A file copy engine on the client capable of keeping multiple reads\writes in flight at once. This is necessary for high performance file transfers over a network. To my knowledge only Windows Vista and Windows 7 have a file copy engine built in that is capable of this. Basically you need Windows Vista or Windows 7 on the client to achieve high speed SMB/SAMBA file transfers.

Ubuntu or any version of Windows from XP up as the server OS. I can only recommend what I have tested so that is why the list is small for server OSes.


Does that help?

00Roush
 
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Jay_S

Regular Contributor
00Roush - you might consider adding the hardware aspects of your last post to your sticky re: NAS performance.
 

questionesse

New Around Here
do you have concrete recommendations for the hardware?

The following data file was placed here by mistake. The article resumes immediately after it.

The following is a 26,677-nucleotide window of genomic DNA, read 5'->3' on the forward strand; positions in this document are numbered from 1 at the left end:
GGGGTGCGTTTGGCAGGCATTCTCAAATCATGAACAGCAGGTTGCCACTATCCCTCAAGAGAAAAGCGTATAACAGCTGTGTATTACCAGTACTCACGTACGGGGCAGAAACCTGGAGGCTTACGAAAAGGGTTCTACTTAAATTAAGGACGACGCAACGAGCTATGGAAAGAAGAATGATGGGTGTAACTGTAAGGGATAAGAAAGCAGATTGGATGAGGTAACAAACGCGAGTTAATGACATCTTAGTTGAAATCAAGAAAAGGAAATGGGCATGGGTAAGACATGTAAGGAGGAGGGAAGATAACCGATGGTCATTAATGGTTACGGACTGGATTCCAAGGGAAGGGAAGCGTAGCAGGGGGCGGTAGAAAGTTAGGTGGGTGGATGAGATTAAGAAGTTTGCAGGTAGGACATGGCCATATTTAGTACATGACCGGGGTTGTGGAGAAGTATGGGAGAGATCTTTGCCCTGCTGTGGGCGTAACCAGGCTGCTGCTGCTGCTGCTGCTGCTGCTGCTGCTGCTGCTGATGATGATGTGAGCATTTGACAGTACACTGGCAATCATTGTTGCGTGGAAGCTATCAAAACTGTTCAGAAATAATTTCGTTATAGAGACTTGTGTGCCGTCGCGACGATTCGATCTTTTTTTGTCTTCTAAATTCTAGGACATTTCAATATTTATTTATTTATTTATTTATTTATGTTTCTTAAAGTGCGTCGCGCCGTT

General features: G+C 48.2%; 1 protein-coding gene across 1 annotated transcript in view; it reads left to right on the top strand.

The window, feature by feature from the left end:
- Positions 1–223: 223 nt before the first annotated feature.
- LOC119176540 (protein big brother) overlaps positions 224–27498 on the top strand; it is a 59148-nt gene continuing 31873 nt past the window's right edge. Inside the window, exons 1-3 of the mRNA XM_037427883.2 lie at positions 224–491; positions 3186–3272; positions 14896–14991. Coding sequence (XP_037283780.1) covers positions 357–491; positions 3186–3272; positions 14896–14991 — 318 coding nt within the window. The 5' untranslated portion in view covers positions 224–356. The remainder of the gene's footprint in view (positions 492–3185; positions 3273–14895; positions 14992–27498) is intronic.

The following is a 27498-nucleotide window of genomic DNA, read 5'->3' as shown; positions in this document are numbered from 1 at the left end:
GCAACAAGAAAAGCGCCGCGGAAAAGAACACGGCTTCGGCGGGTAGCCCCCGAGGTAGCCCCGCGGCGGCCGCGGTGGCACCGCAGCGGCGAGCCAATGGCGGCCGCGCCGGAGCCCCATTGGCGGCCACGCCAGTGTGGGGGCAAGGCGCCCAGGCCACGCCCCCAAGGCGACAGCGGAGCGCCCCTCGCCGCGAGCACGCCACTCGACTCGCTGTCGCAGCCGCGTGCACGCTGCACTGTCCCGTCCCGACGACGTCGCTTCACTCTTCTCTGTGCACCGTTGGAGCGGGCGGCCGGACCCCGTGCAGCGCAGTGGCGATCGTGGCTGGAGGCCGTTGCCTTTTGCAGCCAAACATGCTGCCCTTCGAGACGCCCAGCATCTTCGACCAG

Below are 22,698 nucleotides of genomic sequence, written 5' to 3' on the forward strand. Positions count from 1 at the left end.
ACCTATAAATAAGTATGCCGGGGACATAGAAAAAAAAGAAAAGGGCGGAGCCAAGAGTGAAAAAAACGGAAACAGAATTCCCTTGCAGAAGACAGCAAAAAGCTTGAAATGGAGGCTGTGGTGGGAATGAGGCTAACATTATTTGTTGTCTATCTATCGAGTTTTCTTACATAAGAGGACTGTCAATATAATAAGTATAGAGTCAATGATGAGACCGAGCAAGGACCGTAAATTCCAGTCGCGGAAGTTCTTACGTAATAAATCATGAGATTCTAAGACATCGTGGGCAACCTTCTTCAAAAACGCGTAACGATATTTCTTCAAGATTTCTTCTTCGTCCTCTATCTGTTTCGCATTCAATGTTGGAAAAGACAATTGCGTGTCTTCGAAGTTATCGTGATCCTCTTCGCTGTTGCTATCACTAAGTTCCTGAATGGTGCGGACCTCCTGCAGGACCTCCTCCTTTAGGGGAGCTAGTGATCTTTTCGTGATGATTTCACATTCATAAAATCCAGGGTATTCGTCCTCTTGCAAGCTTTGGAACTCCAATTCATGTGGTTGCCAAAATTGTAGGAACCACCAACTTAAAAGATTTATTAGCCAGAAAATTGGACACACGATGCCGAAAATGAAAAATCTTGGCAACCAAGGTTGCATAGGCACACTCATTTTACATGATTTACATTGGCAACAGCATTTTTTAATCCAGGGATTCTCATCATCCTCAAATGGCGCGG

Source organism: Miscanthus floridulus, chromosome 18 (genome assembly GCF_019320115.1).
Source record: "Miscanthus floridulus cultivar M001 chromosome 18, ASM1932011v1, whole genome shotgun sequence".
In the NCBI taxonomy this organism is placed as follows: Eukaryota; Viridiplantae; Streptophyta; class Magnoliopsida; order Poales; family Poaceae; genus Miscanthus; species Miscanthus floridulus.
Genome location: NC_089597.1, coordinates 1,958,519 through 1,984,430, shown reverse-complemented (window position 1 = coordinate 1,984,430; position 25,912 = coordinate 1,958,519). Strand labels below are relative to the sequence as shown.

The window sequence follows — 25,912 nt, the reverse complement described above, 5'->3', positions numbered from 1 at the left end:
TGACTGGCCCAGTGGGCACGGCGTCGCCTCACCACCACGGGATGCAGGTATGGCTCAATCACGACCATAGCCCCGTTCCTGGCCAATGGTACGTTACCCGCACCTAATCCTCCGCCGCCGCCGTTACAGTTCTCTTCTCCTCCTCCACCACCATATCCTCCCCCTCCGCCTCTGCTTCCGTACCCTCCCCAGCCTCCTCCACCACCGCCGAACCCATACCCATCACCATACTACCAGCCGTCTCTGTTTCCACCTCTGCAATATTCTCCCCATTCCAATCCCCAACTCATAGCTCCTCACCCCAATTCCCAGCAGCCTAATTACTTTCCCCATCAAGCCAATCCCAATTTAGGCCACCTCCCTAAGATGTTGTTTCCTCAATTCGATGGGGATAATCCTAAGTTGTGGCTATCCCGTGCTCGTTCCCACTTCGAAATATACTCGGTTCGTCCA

The suggestions from the thread starter on page 1 still up to date? it's almost a year old...

as written here
http://forums.smallnetbuilder.com/showthread.php?t=2299
I'm also considering building a home server out of my old pc, but there are some components like the motherboard I need to change anyways (still IDE), so I was wondering, what would be a good catch.
power efficiency is a bigger issue for me than high performance, i'm not that eager to reach the 100mb/sec
lemme know what to change, what to add, what to get rid of
 

00Roush

Very Senior Member
do you have concrete recommendations for the hardware?
The suggestions from the thread starter on page 1 still up to date? it's almost a year old...

as written here
http://forums.smallnetbuilder.com/showthread.php?t=2299
I'm also considering building a home server out of my old pc, but there are some components like the motherboard I need to change anyways (still IDE), so I was wondering, what would be a good catch.
power efficiency is a bigger issue for me than high performance, i'm not that eager to reach the 100mb/sec
lemme know what to change, what to add, what to get rid of